Opinion

NELSON: BC Liberal government doesn’t value public schools

“The BCTF needs to wake up and smell the coffee. Their ridiculous demands and constant whining drives me nuts. Where’s the money supposed to come from in these tough times?”

“Oh yeah? Well, the Ministry of Education has been out to get teachers for years, ripping up contracts and bargaining in bad faith. They’re dishonest and they really hate teachers. ”

Whoa, just a minute. Everyone stop yelling.  Before we jump into our rhetorical foxholes and chant sound bites, might we step back and take a broader view of public education, the demise of which is what B.C.’s education  “battle”  is really about?

Public education is the most successful initiative of western democracies. Public schools teach children common Canadian cultural beliefs, language and values.

In public schools, children interact with people of different races, colours, ability levels and socio-economic standing. Public schools are the great equalizer, the melting pot within Canada’s multicultural mosaic.

Public schools give children a safe place to develop as individuals, not just as an appendage of their parents. This is a fundamental developmental contribution.

(And with luck, kids might get to walk to and from a neighbourhood public school with friends, an activity arguably more important to their development than math class.)

So when media noise encourages you to pick a side in B.C.’s  “education wars,”  you can throw up your hands and say,  “A pox on both their houses!”  like my colleague over there or you can support respecting and defending public education.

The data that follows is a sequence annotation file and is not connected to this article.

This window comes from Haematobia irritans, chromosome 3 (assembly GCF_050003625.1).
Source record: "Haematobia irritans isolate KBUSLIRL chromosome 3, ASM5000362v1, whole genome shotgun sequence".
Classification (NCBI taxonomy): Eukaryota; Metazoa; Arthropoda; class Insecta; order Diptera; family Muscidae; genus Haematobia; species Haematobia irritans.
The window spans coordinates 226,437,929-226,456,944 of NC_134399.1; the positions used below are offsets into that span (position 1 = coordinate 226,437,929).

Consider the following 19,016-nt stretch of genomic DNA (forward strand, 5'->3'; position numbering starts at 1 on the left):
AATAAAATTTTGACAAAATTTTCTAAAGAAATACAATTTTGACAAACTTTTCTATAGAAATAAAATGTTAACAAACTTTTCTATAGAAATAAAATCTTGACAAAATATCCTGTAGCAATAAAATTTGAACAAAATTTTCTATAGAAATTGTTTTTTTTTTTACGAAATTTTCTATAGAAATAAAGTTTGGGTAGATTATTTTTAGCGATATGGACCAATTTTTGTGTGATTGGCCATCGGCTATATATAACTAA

Because our government doesn’t.

Since 2001, our BC Liberal government has been judged to have been bargaining in bad faith with B.C.’s public school teachers over a 12-year period: by the United Nations (10 times); the Supreme Court of Canada (2007); and the Supreme Court of B.C. (twice: 2011 and 2014).

Since 2005, funding for B.C.’s public schools rose 16.9% while private school funding went up 45.6%

Sure, teachers want more money — they’ve had six years of zeros in the last 11 — and, yes, sometimes they’re clumsy in how they ask for it.

But the real struggle in B.C.’s education war is over privatizing education. The more we allow the hysterical devaluation and disrespecting of our public schools and teachers, the sooner we will ruin a world-class public school system.

 

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